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Unformatted text preview: Lecture 10 1 Lecture 10 MAE 52 Lecture 10 2 Tolerancing in SolidWorks • Set the tolerance in the dimension form. Lecture 10 3 Chain versus Baseline p 217218 The two schemes apparently are no different until you consider tolerances. If a tolerance of +/ 0.01 is applied to each dimension what is the overall distance to the center of the right most circle. Using the chain dimensioning scheme the tolerances are cumulative so the answer is 55 +/ 0.03. Using the baseline dimensioning scheme the dimension is specifically stated so the tolerances do not add up and the answer is 55 +/ 0.01. An improvement in accuracy has been achieved with no tightening of tolerances and no extra cost. In general baseline dimensioning is more accurate and should always be used except when chain dimensioning better reflects the critical dimensions. Lecture 10 4 Types of Tolerances • General Tolerances General Tolerances – L imit the error a machinist is allowed on all dimensions, unless otherwise specified. Place in the title block. • Linear Tolerances Linear Tolerances – Specific error limits for a particular linear measurement. • Geometric Tolerances Geometric Tolerances– Error limits, not on the size, but on the shape of a feature. (After midterm) Lecture 10 5 Definitions • Nominal Size  The approximate size of a part. • Actual Size  The measured size of a finished part. • Basic Size  The exact theoretical size for a part, used to calculate the acceptable limits. • Hole Basis  A system of fits based on the minimum hole size as the basic diameter. • Angular Tolerance – Angular Tolerances are used to position angular features – Example: a hole at 30 degrees from horizontal – Measured in degrees, fractions of degrees or minutes/seconds of degrees. Lecture 10...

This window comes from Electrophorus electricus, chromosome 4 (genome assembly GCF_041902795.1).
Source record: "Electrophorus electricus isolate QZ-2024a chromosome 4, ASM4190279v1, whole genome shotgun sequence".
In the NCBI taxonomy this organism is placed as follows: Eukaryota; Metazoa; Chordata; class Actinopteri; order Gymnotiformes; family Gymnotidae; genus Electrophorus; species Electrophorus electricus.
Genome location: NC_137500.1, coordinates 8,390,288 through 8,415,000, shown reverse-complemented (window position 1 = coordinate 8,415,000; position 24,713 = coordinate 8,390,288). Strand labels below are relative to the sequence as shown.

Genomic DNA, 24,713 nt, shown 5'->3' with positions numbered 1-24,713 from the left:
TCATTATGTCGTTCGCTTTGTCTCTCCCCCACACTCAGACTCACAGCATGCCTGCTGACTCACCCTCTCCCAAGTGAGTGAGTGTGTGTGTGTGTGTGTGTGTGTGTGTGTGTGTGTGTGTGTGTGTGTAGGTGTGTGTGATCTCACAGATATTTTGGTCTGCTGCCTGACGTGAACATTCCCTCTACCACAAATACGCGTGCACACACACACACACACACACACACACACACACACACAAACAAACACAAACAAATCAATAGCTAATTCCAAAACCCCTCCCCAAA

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This note was uploaded on 02/12/2010 for the course MAE 19010 taught by Professor Norton during the Spring '07 term at UC Irvine.
 Spring '07
 Norton

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